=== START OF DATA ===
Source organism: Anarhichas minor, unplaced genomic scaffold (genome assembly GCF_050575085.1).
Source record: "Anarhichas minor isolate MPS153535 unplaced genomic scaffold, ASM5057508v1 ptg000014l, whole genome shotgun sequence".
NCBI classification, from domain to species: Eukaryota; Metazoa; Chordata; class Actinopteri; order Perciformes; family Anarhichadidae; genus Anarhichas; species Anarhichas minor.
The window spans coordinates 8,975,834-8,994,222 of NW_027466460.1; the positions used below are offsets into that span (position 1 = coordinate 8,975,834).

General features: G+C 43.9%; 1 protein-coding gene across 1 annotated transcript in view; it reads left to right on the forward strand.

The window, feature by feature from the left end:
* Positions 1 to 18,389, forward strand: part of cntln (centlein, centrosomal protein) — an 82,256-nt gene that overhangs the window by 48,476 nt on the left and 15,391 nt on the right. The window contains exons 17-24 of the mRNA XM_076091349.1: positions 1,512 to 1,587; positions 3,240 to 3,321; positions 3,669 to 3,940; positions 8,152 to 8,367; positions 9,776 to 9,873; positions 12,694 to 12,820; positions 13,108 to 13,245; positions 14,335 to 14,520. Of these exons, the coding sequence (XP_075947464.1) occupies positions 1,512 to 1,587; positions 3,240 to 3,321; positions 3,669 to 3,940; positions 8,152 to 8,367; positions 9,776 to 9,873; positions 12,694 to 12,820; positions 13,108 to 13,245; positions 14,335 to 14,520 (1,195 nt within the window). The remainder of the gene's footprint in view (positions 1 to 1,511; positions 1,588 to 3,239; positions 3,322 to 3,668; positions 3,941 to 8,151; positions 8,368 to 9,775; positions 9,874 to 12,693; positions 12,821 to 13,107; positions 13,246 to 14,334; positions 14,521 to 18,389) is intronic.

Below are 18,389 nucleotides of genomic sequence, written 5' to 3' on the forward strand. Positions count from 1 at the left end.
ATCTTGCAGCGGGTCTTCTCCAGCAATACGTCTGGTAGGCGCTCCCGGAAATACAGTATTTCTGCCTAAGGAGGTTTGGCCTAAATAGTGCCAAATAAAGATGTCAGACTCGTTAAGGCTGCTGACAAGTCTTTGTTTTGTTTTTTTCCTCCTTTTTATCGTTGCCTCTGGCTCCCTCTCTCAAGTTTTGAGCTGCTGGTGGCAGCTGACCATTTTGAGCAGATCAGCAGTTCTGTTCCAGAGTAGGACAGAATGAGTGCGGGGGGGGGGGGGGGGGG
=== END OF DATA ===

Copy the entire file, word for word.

Source organism: Anarhichas minor, unplaced genomic scaffold (genome assembly GCF_050575085.1).
Source record: "Anarhichas minor isolate MPS153535 unplaced genomic scaffold, ASM5057508v1 ptg000014l, whole genome shotgun sequence".
NCBI classification, from domain to species: Eukaryota; Metazoa; Chordata; class Actinopteri; order Perciformes; family Anarhichadidae; genus Anarhichas; species Anarhichas minor.
The window spans coordinates 8,975,834-8,994,222 of NW_027466460.1; the positions used below are offsets into that span (position 1 = coordinate 8,975,834).

General features: G+C 43.9%; 1 protein-coding gene across 1 annotated transcript in view; it reads left to right on the forward strand.

The window, feature by feature from the left end:
* Positions 1 to 18,389, forward strand: part of cntln (centlein, centrosomal protein) — an 82,256-nt gene that overhangs the window by 48,476 nt on the left and 15,391 nt on the right. The window contains exons 17-24 of the mRNA XM_076091349.1: positions 1,512 to 1,587; positions 3,240 to 3,321; positions 3,669 to 3,940; positions 8,152 to 8,367; positions 9,776 to 9,873; positions 12,694 to 12,820; positions 13,108 to 13,245; positions 14,335 to 14,520. Of these exons, the coding sequence (XP_075947464.1) occupies positions 1,512 to 1,587; positions 3,240 to 3,321; positions 3,669 to 3,940; positions 8,152 to 8,367; positions 9,776 to 9,873; positions 12,694 to 12,820; positions 13,108 to 13,245; positions 14,335 to 14,520 (1,195 nt within the window). The remainder of the gene's footprint in view (positions 1 to 1,511; positions 1,588 to 3,239; positions 3,322 to 3,668; positions 3,941 to 8,151; positions 8,368 to 9,775; positions 9,874 to 12,693; positions 12,821 to 13,107; positions 13,246 to 14,334; positions 14,521 to 18,389) is intronic.

Below are 18,389 nucleotides of genomic sequence, written 5' to 3' on the forward strand. Positions count from 1 at the left end.
ATCTTGCAGCGGGTCTTCTCCAGCAATACGTCTGGTAGGCGCTCCCGGAAATACAGTATTTCTGCCTAAGGAGGTTTGGCCTAAATAGTGCCAAATAAAGATGTCAGACTCGTTAAGGCTGCTGACAAGTCTTTGTTTTGTTTTTTTCCTCCTTTTTATCGTTGCCTCTGGCTCCCTCTCTCAAGTTTTGAGCTGCTGGTGGCAGCTGACCATTTTGAGCAGATCAGCAGTTCTGTTCCAGAGTAGGACAGAATGAGTGCGGGGGGGGGGGGGGGGGG